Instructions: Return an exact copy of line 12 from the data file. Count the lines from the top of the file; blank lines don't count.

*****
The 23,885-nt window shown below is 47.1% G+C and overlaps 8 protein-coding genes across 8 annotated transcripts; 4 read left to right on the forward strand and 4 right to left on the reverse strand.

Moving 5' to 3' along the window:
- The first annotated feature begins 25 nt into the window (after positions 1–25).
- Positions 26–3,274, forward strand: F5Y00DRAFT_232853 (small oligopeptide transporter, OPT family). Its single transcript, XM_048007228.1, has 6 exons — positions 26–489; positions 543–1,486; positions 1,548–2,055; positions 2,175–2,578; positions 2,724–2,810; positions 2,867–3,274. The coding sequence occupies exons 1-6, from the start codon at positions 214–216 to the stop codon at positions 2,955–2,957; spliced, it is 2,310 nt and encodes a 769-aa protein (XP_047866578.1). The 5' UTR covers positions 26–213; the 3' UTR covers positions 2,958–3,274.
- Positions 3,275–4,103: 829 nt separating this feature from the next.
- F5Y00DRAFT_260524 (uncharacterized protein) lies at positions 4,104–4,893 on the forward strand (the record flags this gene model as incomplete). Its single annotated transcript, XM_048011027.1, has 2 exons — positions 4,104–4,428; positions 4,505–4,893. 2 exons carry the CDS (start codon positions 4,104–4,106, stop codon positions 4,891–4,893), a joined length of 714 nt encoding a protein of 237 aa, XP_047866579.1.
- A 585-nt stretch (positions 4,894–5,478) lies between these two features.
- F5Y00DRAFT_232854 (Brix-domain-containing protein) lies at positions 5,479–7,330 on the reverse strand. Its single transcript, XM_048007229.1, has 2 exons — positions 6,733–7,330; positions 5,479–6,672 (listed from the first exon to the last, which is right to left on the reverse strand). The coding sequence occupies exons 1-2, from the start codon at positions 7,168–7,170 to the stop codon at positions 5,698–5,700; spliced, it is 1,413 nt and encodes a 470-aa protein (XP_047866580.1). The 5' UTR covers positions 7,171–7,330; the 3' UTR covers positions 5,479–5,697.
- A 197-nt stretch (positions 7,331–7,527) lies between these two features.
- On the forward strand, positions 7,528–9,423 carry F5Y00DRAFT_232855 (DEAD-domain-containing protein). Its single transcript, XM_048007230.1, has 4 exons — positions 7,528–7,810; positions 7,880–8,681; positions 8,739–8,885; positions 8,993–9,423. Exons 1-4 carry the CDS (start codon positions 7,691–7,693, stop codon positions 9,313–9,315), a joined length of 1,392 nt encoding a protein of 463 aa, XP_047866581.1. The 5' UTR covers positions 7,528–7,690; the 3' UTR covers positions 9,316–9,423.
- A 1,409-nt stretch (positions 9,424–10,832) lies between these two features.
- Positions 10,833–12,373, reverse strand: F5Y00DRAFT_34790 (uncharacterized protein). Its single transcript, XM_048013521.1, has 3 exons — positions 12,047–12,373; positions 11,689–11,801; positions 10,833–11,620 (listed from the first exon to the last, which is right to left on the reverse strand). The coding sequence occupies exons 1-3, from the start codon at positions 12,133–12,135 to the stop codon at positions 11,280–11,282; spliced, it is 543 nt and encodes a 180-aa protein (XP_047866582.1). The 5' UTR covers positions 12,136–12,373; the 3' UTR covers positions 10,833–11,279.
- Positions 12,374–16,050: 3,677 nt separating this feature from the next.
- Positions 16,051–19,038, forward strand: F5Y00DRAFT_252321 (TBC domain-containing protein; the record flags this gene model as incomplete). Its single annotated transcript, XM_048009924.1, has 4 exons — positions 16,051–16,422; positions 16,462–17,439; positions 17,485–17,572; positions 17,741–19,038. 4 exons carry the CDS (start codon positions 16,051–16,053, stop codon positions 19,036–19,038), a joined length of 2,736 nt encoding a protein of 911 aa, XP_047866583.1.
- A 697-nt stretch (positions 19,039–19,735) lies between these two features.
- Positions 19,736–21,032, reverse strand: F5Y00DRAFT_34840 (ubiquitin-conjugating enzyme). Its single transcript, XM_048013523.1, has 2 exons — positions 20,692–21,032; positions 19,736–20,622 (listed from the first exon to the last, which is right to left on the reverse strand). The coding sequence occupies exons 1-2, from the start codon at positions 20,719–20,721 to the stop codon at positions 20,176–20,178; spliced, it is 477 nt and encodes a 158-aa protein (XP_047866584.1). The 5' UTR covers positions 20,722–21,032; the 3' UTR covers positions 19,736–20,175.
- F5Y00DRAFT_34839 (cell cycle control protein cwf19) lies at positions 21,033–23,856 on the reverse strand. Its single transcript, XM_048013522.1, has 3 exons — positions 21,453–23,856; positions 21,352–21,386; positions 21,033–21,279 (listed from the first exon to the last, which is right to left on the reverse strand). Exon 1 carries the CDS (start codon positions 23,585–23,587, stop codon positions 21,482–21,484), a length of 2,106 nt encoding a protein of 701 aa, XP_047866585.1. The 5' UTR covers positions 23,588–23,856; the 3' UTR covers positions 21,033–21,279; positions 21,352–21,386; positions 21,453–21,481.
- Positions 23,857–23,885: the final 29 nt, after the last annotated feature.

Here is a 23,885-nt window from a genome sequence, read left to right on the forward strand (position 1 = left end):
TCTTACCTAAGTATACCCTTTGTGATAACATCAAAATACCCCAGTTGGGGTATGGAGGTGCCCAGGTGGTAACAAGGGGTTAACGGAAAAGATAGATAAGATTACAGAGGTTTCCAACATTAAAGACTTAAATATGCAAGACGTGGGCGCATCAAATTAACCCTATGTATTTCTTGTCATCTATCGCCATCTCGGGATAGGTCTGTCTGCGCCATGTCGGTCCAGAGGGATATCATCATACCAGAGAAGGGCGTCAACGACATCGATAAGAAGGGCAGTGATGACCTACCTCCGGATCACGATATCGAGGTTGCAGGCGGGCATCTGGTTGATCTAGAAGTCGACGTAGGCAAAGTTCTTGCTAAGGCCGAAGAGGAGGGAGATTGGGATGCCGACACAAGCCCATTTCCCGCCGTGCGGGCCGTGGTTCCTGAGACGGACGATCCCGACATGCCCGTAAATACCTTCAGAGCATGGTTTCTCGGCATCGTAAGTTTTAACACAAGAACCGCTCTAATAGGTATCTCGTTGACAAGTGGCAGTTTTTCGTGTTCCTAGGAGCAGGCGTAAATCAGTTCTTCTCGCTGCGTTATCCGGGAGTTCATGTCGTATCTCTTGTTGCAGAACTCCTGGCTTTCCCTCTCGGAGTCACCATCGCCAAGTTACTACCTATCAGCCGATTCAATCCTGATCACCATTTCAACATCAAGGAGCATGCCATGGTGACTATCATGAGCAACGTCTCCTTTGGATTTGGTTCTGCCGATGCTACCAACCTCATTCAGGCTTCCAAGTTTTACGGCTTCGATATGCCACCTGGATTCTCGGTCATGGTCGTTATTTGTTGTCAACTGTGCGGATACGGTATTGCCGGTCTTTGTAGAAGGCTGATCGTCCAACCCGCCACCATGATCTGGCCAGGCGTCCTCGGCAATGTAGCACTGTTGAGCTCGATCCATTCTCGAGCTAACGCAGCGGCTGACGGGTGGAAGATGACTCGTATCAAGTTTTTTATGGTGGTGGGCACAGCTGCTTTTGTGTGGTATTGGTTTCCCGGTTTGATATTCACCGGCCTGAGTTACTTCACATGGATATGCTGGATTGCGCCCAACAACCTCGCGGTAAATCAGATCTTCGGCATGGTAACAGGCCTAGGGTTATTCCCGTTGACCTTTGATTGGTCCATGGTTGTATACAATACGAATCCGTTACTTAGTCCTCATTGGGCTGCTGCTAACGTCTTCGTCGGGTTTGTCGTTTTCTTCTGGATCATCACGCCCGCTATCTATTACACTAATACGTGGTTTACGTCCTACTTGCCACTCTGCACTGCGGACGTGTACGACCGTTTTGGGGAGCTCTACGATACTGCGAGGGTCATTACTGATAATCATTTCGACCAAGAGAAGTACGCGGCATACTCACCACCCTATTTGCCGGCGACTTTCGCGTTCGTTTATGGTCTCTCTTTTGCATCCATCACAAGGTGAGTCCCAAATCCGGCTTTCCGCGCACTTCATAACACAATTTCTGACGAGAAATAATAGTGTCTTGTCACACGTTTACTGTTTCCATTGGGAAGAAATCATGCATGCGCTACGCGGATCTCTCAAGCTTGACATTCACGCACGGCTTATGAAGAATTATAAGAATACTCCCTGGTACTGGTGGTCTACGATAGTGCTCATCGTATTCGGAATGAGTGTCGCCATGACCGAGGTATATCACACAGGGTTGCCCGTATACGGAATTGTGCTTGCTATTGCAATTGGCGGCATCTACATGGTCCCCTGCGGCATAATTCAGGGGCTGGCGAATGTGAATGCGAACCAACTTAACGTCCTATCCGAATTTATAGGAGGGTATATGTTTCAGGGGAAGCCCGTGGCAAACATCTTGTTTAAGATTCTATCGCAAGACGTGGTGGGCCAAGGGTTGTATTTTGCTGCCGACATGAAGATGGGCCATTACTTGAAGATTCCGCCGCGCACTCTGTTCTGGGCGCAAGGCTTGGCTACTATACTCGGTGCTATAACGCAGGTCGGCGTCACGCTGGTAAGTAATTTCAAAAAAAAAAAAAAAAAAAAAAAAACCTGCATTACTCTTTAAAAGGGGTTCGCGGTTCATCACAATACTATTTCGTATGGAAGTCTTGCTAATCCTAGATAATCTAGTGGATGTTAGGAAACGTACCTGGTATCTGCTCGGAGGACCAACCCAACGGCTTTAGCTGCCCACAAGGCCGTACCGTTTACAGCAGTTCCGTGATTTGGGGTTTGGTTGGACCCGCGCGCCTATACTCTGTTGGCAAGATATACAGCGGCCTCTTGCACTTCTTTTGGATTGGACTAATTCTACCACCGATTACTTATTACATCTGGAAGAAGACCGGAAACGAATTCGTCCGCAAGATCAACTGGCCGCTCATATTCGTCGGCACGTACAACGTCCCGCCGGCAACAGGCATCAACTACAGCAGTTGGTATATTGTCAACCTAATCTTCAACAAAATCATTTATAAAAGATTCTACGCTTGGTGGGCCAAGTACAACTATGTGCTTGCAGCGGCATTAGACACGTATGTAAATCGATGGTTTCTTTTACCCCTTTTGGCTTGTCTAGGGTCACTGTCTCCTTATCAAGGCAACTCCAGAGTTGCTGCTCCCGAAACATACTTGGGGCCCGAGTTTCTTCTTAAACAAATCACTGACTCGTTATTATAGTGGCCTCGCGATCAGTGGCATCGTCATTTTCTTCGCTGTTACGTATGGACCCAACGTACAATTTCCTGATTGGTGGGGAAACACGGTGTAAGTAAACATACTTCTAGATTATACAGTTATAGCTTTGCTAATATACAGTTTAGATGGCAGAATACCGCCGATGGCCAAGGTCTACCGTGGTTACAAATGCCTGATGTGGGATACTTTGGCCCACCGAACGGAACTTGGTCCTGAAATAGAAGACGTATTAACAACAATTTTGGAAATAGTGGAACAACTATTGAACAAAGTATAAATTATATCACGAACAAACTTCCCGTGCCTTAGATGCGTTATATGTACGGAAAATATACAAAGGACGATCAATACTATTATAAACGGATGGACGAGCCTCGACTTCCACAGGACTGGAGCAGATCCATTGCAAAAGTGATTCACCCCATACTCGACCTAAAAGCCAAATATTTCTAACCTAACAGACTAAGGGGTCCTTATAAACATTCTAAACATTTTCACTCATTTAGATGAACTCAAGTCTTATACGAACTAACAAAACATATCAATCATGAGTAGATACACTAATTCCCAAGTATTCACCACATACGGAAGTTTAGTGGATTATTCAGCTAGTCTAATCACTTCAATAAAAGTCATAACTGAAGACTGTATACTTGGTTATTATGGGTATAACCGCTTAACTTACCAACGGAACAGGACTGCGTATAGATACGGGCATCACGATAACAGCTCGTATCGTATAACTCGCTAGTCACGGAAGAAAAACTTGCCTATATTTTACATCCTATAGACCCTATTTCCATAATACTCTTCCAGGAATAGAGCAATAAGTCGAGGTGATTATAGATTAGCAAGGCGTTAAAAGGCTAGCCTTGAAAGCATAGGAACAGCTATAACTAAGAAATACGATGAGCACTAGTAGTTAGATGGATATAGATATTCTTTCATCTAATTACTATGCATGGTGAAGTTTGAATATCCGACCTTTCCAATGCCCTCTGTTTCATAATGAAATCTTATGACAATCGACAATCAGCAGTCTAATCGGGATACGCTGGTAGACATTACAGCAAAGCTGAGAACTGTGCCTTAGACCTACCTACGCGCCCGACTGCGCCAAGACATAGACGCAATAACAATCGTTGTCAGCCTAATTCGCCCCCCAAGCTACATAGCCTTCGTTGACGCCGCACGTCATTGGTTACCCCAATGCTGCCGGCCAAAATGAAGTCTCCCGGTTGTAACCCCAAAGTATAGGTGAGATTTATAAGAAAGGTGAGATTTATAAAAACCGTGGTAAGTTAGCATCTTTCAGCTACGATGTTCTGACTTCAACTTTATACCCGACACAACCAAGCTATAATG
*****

- Positions 10,833–12,373, reverse strand: F5Y00DRAFT_34790 (uncharacterized protein). Its single transcript, XM_048013521.1, has 3 exons — positions 12,047–12,373; positions 11,689–11,801; positions 10,833–11,620 (listed from the first exon to the last, which is right to left on the reverse strand). The coding sequence occupies exons 1-3, from the start codon at positions 12,133–12,135 to the stop codon at positions 11,280–11,282; spliced, it is 543 nt and encodes a 180-aa protein (XP_047866582.1). The 5' UTR covers positions 12,136–12,373; the 3' UTR covers positions 10,833–11,279.